Cape Town -
The Khayelitsha Commission of Inquiry on Friday returned to the contentious issue of what causes vigilante killings in the township, as its last four witnesses gave evidence.
This brought its second and final phase to a close.
The commission, announced by Western Cape Premier Helen Zille in August 2012, is investigating allegations of a breakdown in trust between the police and residents of Khayelitsha, as well as complaints of inefficiency at the area’s three police stations.
Dr Gail Super, a research associate at UCT’s centre for criminology, told commissioners Kate O’Regan and Vusi Pikoli that the reasons behind the township’s spate of vigilante killings were still unclear. She said describing them as the result of “spontaneous” community outrage was a crude explanation.
Lawyers for the police have argued that so-called “mob justice” or vigilante killings happen spontaneously and, by the time officers arrive on scene, often the victim is dead.
At other times, police have been able to rescue a victim from a mob.
But Super said that even “spontaneous outbursts of mob justice” had been shaped by previous events
“Not only is (vigilantism) a phenomenon that is not well understood, we don’t really know what it is,” she said.
In written testimony based on her research, Super said there were certain commonalities among victims of vigilante killings in the township.
“Most of the victims of vigilantism were young men, between the ages of 18 and 30, with at least half having either been caught in the act of stealing/robbing/housebreaking and/or suspected of same,” she said.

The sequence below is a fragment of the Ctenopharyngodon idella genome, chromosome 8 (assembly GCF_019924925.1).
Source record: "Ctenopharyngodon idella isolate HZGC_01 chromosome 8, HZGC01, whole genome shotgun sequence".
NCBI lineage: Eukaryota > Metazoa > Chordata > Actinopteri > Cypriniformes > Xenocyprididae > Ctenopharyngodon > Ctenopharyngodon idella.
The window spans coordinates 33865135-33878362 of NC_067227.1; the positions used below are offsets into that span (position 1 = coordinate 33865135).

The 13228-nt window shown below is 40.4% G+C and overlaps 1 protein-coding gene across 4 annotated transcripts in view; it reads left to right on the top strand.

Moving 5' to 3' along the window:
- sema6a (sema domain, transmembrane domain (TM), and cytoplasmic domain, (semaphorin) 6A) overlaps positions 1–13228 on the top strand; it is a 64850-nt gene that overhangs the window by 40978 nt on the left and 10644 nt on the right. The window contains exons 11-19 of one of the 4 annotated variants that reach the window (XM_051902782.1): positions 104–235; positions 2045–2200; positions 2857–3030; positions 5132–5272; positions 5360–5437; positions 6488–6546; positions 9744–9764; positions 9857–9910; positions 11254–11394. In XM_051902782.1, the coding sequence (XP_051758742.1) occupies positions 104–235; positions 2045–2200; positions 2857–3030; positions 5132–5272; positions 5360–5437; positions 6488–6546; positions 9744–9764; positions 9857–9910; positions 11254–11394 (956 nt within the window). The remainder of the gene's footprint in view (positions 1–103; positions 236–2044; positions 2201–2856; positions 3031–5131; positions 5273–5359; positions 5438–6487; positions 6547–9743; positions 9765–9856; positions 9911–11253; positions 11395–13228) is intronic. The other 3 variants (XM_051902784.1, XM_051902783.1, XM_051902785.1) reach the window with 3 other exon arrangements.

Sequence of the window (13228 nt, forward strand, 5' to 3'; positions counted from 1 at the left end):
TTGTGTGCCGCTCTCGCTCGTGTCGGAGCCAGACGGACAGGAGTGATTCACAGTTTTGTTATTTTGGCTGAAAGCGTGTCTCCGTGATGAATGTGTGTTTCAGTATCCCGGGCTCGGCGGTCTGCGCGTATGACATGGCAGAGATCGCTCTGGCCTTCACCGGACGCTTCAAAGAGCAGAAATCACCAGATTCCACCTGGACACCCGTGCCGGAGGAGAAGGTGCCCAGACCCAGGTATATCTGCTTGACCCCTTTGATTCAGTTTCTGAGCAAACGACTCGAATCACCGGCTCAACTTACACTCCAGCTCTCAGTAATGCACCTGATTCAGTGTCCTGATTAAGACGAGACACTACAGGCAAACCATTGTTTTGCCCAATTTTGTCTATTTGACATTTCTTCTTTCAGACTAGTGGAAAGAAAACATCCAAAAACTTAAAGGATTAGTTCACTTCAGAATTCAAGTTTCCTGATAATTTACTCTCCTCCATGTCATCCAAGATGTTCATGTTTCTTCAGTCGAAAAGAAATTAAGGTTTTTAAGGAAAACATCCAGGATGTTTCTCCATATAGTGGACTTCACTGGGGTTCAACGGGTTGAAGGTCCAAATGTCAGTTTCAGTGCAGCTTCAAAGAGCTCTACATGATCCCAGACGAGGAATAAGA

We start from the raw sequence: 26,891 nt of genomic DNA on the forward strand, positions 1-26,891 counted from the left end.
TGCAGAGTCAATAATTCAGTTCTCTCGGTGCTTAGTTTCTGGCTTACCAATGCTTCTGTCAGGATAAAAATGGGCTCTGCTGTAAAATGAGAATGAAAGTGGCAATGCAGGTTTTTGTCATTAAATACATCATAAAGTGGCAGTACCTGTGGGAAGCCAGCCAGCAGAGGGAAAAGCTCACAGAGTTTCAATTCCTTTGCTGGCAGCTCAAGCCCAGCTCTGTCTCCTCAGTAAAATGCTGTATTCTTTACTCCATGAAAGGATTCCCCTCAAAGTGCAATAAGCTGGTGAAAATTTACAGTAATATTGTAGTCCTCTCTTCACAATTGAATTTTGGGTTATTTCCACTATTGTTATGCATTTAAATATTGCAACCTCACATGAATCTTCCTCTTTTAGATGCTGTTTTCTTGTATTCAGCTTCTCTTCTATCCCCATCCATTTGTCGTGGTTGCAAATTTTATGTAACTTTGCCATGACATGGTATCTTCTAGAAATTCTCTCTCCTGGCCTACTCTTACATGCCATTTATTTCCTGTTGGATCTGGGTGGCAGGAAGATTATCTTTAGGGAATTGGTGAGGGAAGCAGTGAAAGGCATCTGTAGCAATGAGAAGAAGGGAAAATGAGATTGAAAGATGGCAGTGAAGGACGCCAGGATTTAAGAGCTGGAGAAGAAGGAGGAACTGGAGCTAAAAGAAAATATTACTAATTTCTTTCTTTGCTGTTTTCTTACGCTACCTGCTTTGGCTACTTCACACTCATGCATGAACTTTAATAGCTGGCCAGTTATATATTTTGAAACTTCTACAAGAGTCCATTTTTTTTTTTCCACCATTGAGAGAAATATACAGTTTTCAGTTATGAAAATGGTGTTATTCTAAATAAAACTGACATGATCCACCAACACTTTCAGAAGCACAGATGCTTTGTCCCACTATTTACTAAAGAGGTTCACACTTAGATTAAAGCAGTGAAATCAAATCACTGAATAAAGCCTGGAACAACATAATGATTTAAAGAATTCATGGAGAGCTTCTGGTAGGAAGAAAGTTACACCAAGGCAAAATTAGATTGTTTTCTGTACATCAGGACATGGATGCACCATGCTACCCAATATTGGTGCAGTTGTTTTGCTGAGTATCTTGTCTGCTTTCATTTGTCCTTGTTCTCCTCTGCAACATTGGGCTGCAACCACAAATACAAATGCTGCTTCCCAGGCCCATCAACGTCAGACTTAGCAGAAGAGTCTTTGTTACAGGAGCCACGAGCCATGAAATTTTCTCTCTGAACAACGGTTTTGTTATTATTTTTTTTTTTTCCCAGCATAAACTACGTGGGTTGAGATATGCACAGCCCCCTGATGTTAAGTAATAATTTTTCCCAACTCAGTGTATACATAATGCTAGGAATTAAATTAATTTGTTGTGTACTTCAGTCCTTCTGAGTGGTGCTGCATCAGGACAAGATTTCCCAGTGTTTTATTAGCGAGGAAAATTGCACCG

For residents of informal settlements the need to have stolen goods returned was extremely important, and violence often occurred in the retrieval.
Super agreed with police advocate Norman Arendse, when he put it to her that there were no easy fixes to stop the spate of vigilante killings.
The commission also heard evidence by video link from Oxford University.
Andrew Faull, a policing expert and former reservist, told the commission it was “bizarre” that real-time crime data was not available for South Africans to view.
“It just seems like an obvious measure,” said Faull.
The police had such data on hand, and if it were published weekly on the internet and in pamphlet form, people would be able to see which parts of their suburbs were dangerous and avoid them, he said
Crime statistics are published once a year.
Faull said that they were often out-of-date.
Speaking of how to improve relations between the police and community members, Faull said residents could be given score cards to fill in so the police would know what they saw as problems.
Dr Jonny Steinberg, a lecturer in African criminology, also from Oxford University, gave evidence after Faull.
Steinberg said that, although the police used a variety of techniques such as data capturing and sector policing to help prevent crime, “paramilitary style” interventions were still conducted.
These could strain relations between residents and the police.
“(The interventions) include gathering police into large formations during high crime moments and really ‘throwing them’ at populations,” said Steinberg.
“Police will travel around in large formations, often locking up young men, often indiscriminately on the grounds they may be drunk and therefore a crime risk.”
Steinberg said that for this reason communities could come to regard police as “fairly hostile”.
With the commission’s hearings finished, commissioners O’Regan and Pikoli will write a report to be submitted to the Western Cape premier.
According to the commission’s terms of reference, the report must investigate if allegations of police inefficiency and a breakdown in trust between the police and the community are true.
If found to be true, the report must include recommendations to improve matters.
Once submitted to the premier, the report will be sent to the Minister of Police.